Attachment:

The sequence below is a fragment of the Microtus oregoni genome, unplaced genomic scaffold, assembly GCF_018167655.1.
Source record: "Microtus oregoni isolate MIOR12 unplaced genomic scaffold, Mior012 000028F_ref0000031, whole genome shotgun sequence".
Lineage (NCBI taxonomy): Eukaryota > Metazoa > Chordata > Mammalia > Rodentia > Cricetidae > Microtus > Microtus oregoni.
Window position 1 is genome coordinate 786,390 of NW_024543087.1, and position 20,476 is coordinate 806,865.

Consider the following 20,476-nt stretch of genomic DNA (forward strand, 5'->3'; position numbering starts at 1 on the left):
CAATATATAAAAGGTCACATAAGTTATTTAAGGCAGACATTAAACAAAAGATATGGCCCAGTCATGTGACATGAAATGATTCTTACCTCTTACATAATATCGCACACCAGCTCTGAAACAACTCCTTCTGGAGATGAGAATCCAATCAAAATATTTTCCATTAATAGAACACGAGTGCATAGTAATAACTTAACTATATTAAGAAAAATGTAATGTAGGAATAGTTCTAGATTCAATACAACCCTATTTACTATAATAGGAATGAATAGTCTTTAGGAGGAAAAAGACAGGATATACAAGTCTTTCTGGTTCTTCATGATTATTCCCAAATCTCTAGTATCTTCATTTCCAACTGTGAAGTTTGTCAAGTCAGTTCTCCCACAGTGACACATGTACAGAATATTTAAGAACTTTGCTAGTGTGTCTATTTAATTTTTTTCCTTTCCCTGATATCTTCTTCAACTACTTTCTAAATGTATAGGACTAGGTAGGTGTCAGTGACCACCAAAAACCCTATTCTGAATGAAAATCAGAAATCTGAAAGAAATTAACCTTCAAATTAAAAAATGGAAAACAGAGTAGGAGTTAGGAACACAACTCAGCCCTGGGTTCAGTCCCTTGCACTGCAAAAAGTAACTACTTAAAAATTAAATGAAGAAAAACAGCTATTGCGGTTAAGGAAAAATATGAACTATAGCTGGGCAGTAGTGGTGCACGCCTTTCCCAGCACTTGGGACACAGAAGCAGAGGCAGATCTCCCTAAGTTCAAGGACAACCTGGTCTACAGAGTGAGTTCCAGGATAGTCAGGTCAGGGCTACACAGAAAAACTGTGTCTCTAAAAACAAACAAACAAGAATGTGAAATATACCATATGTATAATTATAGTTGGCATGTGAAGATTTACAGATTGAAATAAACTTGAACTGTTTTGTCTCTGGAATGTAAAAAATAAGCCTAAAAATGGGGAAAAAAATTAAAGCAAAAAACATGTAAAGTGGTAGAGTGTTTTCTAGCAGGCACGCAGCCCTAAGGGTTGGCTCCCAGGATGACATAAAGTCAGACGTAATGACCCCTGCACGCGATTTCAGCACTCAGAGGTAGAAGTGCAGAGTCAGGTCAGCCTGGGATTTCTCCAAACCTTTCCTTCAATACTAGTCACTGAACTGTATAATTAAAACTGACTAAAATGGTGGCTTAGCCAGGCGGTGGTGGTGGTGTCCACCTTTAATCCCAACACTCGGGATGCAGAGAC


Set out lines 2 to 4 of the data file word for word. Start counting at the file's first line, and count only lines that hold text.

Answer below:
Source record: "Microtus oregoni isolate MIOR12 unplaced genomic scaffold, Mior012 000028F_ref0000031, whole genome shotgun sequence".
Lineage (NCBI taxonomy): Eukaryota > Metazoa > Chordata > Mammalia > Rodentia > Cricetidae > Microtus > Microtus oregoni.
Window position 1 is genome coordinate 786,390 of NW_024543087.1, and position 20,476 is coordinate 806,865.